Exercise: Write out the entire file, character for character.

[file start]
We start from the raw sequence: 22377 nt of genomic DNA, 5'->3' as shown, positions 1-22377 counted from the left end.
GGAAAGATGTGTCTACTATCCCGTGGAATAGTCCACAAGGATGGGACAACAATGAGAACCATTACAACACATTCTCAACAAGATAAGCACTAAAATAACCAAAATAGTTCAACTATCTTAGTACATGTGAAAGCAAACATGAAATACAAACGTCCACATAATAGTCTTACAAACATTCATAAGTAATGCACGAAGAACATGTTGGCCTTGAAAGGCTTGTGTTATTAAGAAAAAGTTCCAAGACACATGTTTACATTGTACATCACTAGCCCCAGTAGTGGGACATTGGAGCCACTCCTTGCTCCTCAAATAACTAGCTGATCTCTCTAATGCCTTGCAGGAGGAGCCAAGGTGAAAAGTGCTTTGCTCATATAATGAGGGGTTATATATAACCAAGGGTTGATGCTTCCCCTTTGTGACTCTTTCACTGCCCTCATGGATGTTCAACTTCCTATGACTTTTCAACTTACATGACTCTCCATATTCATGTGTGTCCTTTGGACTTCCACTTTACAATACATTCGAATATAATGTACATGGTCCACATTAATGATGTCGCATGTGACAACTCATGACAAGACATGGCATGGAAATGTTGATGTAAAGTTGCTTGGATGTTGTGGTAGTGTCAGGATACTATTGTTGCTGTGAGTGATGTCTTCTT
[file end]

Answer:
We start from the raw sequence: 22377 nt of genomic DNA, 5'->3' as shown, positions 1-22377 counted from the left end.
GGAAAGATGTGTCTACTATCCCGTGGAATAGTCCACAAGGATGGGACAACAATGAGAACCATTACAACACATTCTCAACAAGATAAGCACTAAAATAACCAAAATAGTTCAACTATCTTAGTACATGTGAAAGCAAACATGAAATACAAACGTCCACATAATAGTCTTACAAACATTCATAAGTAATGCACGAAGAACATGTTGGCCTTGAAAGGCTTGTGTTATTAAGAAAAAGTTCCAAGACACATGTTTACATTGTACATCACTAGCCCCAGTAGTGGGACATTGGAGCCACTCCTTGCTCCTCAAATAACTAGCTGATCTCTCTAATGCCTTGCAGGAGGAGCCAAGGTGAAAAGTGCTTTGCTCATATAATGAGGGGTTATATATAACCAAGGGTTGATGCTTCCCCTTTGTGACTCTTTCACTGCCCTCATGGATGTTCAACTTCCTATGACTTTTCAACTTACATGACTCTCCATATTCATGTGTGTCCTTTGGACTTCCACTTTACAATACATTCGAATATAATGTACATGGTCCACATTAATGATGTCGCATGTGACAACTCATGACAAGACATGGCATGGAAATGTTGATGTAAAGTTGCTTGGATGTTGTGGTAGTGTCAGGATACTATTGTTGCTGTGAGTGATGTCTTCTT